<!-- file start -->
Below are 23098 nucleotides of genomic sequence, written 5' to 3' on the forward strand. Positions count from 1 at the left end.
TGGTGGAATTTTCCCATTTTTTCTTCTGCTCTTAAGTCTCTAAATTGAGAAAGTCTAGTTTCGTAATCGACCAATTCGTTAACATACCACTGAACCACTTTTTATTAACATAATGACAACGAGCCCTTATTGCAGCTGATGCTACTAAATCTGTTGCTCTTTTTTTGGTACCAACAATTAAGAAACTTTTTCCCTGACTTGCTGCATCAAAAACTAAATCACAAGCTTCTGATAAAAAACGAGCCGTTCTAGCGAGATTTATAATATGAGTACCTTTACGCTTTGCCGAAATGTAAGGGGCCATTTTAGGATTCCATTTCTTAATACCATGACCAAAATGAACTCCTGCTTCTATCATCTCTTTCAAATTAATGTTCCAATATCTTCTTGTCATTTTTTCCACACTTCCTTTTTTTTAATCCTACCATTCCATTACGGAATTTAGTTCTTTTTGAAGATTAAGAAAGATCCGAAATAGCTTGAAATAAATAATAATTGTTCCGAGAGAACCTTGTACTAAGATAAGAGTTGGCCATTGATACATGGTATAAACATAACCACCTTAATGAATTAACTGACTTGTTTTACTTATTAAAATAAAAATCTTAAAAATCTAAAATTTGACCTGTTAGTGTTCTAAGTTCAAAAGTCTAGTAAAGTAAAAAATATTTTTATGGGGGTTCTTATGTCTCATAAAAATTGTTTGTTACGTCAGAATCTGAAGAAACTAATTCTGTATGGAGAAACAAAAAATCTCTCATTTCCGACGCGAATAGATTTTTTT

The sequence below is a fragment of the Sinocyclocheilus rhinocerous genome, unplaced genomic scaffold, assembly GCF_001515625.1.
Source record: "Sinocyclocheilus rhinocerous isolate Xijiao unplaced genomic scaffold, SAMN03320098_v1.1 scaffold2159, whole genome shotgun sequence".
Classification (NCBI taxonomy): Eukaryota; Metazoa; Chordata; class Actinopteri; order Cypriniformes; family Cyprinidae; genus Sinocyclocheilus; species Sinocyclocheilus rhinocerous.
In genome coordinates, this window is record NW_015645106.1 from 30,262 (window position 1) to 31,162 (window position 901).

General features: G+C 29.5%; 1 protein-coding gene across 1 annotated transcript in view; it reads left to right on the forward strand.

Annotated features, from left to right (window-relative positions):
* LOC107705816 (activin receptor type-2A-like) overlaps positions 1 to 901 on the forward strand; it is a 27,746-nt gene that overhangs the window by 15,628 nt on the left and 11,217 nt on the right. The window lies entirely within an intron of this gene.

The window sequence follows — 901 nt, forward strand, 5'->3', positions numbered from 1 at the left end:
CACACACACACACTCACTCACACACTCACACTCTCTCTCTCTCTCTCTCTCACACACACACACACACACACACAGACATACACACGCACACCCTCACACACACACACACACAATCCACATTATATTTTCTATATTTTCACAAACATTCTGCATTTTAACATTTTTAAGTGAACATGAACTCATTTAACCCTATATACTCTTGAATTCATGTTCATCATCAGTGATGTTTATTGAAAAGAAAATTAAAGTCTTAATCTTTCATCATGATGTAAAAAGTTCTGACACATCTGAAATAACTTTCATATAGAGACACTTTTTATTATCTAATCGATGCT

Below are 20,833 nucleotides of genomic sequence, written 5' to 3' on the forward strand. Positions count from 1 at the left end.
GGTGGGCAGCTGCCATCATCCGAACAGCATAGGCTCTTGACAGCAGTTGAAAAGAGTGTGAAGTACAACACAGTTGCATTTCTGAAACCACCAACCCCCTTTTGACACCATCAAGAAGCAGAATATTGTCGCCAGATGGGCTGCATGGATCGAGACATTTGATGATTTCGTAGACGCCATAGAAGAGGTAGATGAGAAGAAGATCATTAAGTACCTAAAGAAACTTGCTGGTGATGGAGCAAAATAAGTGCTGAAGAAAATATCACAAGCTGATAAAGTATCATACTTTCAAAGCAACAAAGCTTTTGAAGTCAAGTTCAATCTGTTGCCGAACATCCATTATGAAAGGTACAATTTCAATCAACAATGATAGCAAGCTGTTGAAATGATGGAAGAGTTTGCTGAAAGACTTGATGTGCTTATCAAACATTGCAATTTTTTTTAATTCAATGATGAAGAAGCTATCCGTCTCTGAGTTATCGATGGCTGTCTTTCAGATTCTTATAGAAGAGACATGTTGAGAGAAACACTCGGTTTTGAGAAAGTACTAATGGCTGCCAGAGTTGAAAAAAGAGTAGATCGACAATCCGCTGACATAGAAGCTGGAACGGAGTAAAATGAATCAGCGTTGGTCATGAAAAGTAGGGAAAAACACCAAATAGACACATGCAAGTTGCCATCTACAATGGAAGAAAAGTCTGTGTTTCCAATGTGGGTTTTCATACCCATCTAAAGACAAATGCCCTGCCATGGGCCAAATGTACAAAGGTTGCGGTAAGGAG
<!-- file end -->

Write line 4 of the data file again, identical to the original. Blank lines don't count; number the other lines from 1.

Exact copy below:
Source record: "Sinocyclocheilus rhinocerous isolate Xijiao unplaced genomic scaffold, SAMN03320098_v1.1 scaffold2159, whole genome shotgun sequence".